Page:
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dc.contributor.authorBisch, Alexander L
dc.contributor.authorWheatley, Courtney M
dc.contributor.authorBaker, Sarah E
dc.contributor.authorPeitzman, Elizabeth R
dc.contributor.authorVan Iterson, Erik H
dc.contributor.authorLaguna, Theresa A
dc.contributor.authorMorgan, Wayne J
dc.contributor.authorSnyder, Eric M
dc.date.accessioned2019-08-21T21:25:46Z
dc.date.available2019-08-21T21:25:46Z
dc.date.issued2019-03-29
dc.identifier.citationBisch, A. L., Wheatley, C. M., Baker, S. E., Peitzman, E. R., Van Iterson, E. H., Laguna, T. A., ... & Snyder, E. M. (2019). Cystic Fibrosis Transmembrane Conductance Regulator Genotype, Not Circulating Catecholamines, Influences Cardiovascular Function in Patients with Cystic Fibrosis. Clinical Medicine Insights: Circulatory, Respiratory and Pulmonary Medicine, 13, 1179548419835788.en_US
dc.identifier.issn1179-5484
dc.identifier.pmid30956528
dc.identifier.doi10.1177/1179548419835788
dc.identifier.urihttp://hdl.handle.net/10150/633913
dc.description.abstractBACKGROUND: Cystic fibrosis (CF) is a genetic disease affecting multiple organ systems of the body and is characterized by mutation in the gEne coding for the cystic fibrosis transmembrane conductance regulator (CFTR). Previous work has shown that a single dose of a beta-agonist increases cardiac output (Q) and stroke volume (SV) and decreases systemic vascular resistance (SVR) in healthy subjects. This effect is attenuated in patients with CF; however, the mechanism is unknown. Potential explanations for this decreased cardiovascular response to a beta-agonist in CF include inherent cardiovascular deficits secondary to the CFTR mutation, receptor desensitization from prolonged beta-agonist use as part of clinical care, or inhibited drug delivery to the bloodstream due to mucus buildup in the lungs. This study sought to determine the effects of endogenous epinephrine (EPI) and norepinephrine (NE) on cardiovascular function in CF and to evaluate the relationship between cardiovascular function and CFTR F508del mutation. METHODS: A total of 19 patients with CF and 31 healthy control subjects completed an assessment of Q (C2H2 rebreathing), SV (calculated from Q and heart rate [HR]), Q and SV indexed to body surface area (BSA. Ql. and SVI. respectively). SVR (through assessment of Q and mean arterial blood pressure [MAP]). and HR (from 12-lead electrocardiogram [ECG]) at rest along with plasma measures of EPI and NE. We compared subjects by variables of cardiovascular function relative to EPI and NE, and also based on genetic variants of the F508del mutation (homozygous deletion for F508del. heterozygous deletion for F508del, or no deletion of F508del). RESULTS: Cystic fibrosis patients demonstrated significantly lower BSA (CF = 1.71 +/- 0.05 m(2) vs healthy = 1.84 +/- 0.04 m(2), P = .03) and SVI (CF = 30.6 +/- 2.5 mL/beat/m(2) vs healthy = 39.9 +/- 2.5 mL/beat/m(2) , P = .02) when compared with healthy subjects. Cystic fibrosis patients also demonstrated lower Q (CF = 4.58 +/- 0.36 L/min vs healthy = 5.71 +/- 0.32 L/min, P = .03) and SV (CF = 54 +/- 5.5 mL/beat vs healthy = 73.3 +/- 4.5 mL/beat. P = .01), and a higher HR (CF = 93.2 +/- 3.9 bpm vs healthy = 80.5 +/- 2.7 bpm, P < .01) and SVR (CF = 2082 +/- 156 dynes(*)s/cm(-5) vs healthy = 1616 +/- 74 dynes*s/cm(-5), P= .01) compared with healthy subjects. Furthermore. CF patients demonstrated a lower SV (P < .01) corrected for NE when compared with healthy subjects. No significant differences were seen in HR or Q relative to NE. or SVR relative to EPI. Differences were seen in SV(F-(2,F-14) = 7.982, P < .01) and SV index (F-(2(,14)) = 2.913, P = .08) when patients with CF were stratified according to F508del mutation (number of deletions). CONCLUSIONS: Individuals with CF have lower cardiac and peripheral hemodynamic function parameters at rest. Furthermore, these results suggest that impairment in cardiovascular function is likely the result of F508del CFTR genotype, rather than receptor desensitization or inhibited drug delivery.en_US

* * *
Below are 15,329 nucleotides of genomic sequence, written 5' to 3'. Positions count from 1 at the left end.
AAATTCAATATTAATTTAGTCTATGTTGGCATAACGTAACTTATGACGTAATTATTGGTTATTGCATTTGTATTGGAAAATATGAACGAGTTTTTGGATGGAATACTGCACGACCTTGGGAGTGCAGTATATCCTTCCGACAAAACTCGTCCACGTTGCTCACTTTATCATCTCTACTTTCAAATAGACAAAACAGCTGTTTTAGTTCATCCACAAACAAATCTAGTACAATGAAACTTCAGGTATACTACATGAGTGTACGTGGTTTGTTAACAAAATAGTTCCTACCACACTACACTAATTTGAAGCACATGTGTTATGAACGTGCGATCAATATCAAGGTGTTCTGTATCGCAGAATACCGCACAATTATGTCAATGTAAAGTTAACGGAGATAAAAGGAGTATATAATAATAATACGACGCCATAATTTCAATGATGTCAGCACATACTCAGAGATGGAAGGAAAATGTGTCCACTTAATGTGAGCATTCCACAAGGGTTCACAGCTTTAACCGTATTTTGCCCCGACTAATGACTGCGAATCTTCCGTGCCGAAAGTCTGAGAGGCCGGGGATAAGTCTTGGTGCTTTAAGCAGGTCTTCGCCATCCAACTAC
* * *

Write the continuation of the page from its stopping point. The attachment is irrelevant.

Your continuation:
dc.description.sponsorshipNIH [HL 108962-01]en_US
dc.language.isoenen_US
dc.publisherSAGE PUBLICATIONS LTDen_US
dc.rightsCopyright © The Author(s) 2019. Article reuse guidelines: sagepub.com/journals-permissions. Creative Commons Non Commercial CC BY-NC: This article is distributed under the terms of the Creative Commons Attribution-NonCommercial 4.0 License (http://www.creativecommons.org/licenses/by-nc/4.0/) which permits non-commercial use, reproduction and distribution of the work without further permission provided the original work is attributed as specified on the SAGE and Open Access pages (https://us.sagepub.com/en-us/nam/open-access-at-sage).en_US
dc.subjectF508delen_US
dc.subjectcardiovascular functionen_US
dc.subjectcatecholaminesen_US
dc.subjectcystic fibrosis transmembrane conductance regulatoren_US
dc.titleCystic Fibrosis Transmembrane Conductance Regulator Genotype, Not Circulating Catecholamines, Influences Cardiovascular Function in Patients with Cystic Fibrosisen_US
dc.typeArticleen_US
dc.contributor.departmentUniv Arizona, Arizona Resp Ctren_US
dc.identifier.journalCLINICAL MEDICINE INSIGHTS-CIRCULATORY RESPIRATORY AND PULMONARY MEDICINEen_US
dc.description.noteOpen access journalen_US
dc.description.collectioninformationThis item from the UA Faculty Publications collection is made available by the University of Arizona with support from the University of Arizona Libraries. If you have questions, please contact us at repository@u.library.arizona.edu.en_US
dc.eprint.versionFinal published versionen_US
dc.source.journaltitleClinical medicine insights. Circulatory, respiratory and pulmonary medicine
refterms.dateFOA2019-08-21T21:25:47Z


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